Herding your cats in social media

People who manage social media in a corporate environment know that the activity is often less about business management and more like herding cats.


Anyone can create an account on social media platforms and I often see companies where well-intentioned individuals create official-looking brand pages without corporate sanction. These typically aren’t a matter of “asking for forgiveness, not permission” – there’s usually a lack of controls or generally understood process in place to manage these activities. For example, a financial services provider where individual mortgage consultants create personal Facebook pages to market their services. Or a hotel company where an individual property has forward-thinking management and creates their own YouTube account. Or the software firm where a regional recruiting team starts a Twitter feed to promote their specialized activities. On aggregate, the brand appears to the public as a herd of feral cats.

Berlin: Social Business Workshop

Dachis Group is planning a new round of Social Business Summit events in 2012, expanding to seven cities total. We’ve previously posted recaps of the 2010 and 2011 events. To request an invite for 2012, visit our registration page. In the meantime, I’ll be in Berlin this Thursday, 27 October to host a Social Business Workshop. I’m looking forward to meeting with …

Attributes of a Socially Optimized Business

New insights from interviews with Social Business Council members.   Attributes of a Socially Optimized Business View more presentations from Dachis Group   Special thanks go out to members @briantullis, @jimworth, @kendomen, @kimberlymahan, @kristenritter, @seanwinter, @dpontefract, @bricejewell, @robcaldera, and Joachim Stroh. Tweet

The Power of People #et11

Last week at ExactTarget Connections 2011, I delivered this presentation to kick off the final day of the conference. The hand-drawn illustrations in the deck were made by Dave Gray from his forthcoming book The Connected Company.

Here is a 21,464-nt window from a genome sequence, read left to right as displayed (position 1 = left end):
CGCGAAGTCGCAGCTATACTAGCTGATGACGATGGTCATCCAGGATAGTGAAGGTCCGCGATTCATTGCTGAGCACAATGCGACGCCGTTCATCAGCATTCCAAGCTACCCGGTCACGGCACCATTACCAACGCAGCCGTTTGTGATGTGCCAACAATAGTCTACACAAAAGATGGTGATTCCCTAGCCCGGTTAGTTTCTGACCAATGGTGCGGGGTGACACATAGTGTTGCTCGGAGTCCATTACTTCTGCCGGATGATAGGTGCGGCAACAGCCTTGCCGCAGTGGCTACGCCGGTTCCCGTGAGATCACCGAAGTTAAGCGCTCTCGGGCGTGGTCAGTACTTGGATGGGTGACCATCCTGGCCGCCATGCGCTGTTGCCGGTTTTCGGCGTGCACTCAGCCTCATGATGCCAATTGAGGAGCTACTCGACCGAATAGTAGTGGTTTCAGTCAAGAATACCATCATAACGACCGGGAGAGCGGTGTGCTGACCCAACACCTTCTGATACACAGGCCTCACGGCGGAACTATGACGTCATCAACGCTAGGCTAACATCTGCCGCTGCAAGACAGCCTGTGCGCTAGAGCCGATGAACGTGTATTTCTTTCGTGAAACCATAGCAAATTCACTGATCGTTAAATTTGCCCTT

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Social Business Index: Bringing the Left Brain into Social Business

For the most part, traditional marketing is dominated by right-brain activity. Creativity, visualization, intuition – those characteristics drive success for brands in the media landscape. Quick, think of some of your favorite brand campaigns. Maybe Apple’s 1984 spot. Or 20 years later, Mitsubishi’s See What Happens. Maybe more recently, Old Spice Guy or The Most Interesting Man In The World.

Similarly, participating in social media is a right-brain activity. It’s full of spontaneous self-expression and person-to-person community engagement. Brands receive recognition for using these new communication channels in innovative ways – whether Comcast using Twitter for customer service, Nike splicing hundreds of user videos together to create The Chain, or Dell taking to blogs to share information during a product recall. As brand participation in social media grew commonplace, analysts (like me) and managers began to wonder – is there a way to make sense of this? And if so, does it matter?

Enterprise 2.0 yields to Social Business

Attendees of the Enterprise 2.0 conference this week in Boston were welcomed by this banner: I welcome this messaging as acknowledgement that social business is the end game and highest order theme for the work our industry is focused on. Enterprise 2.0 has roots firmly in technologies – CRM, collaboration, social networks. Social media marketing continues …

Groundswell and social business: moving towards maturity

Current state. Yesterday I covered general updates to Groundswell and specifics around Twitter. The other major update to Groundswell focuses on attaining social maturity and provides a model where companies can self-identify and determine what’s needed to progress further. Most companies are clustered around the middle of the bell curve when it comes to maturity, …

The Groundswell rises again

The update. Forrester Research releases an update today to Groundswell, which continues to serve many marketers as a how-to guide for thinking through social business. Groundswell is now available in paperback and contains two new chapters: “tapping the groundswell with twitter” and “attaining social maturity.” I was an analyst at Forrester when the book was …

Panel recap: Making Sense of Social Business

Here’s a recap from a discussion I participated in last week in New York. Visit the Dachis Group Events page to learn more about where we’ll be in the near future to engage with you in person. [View the story “Blogworld NY 2011: Making Sense of Social Business” on Storify]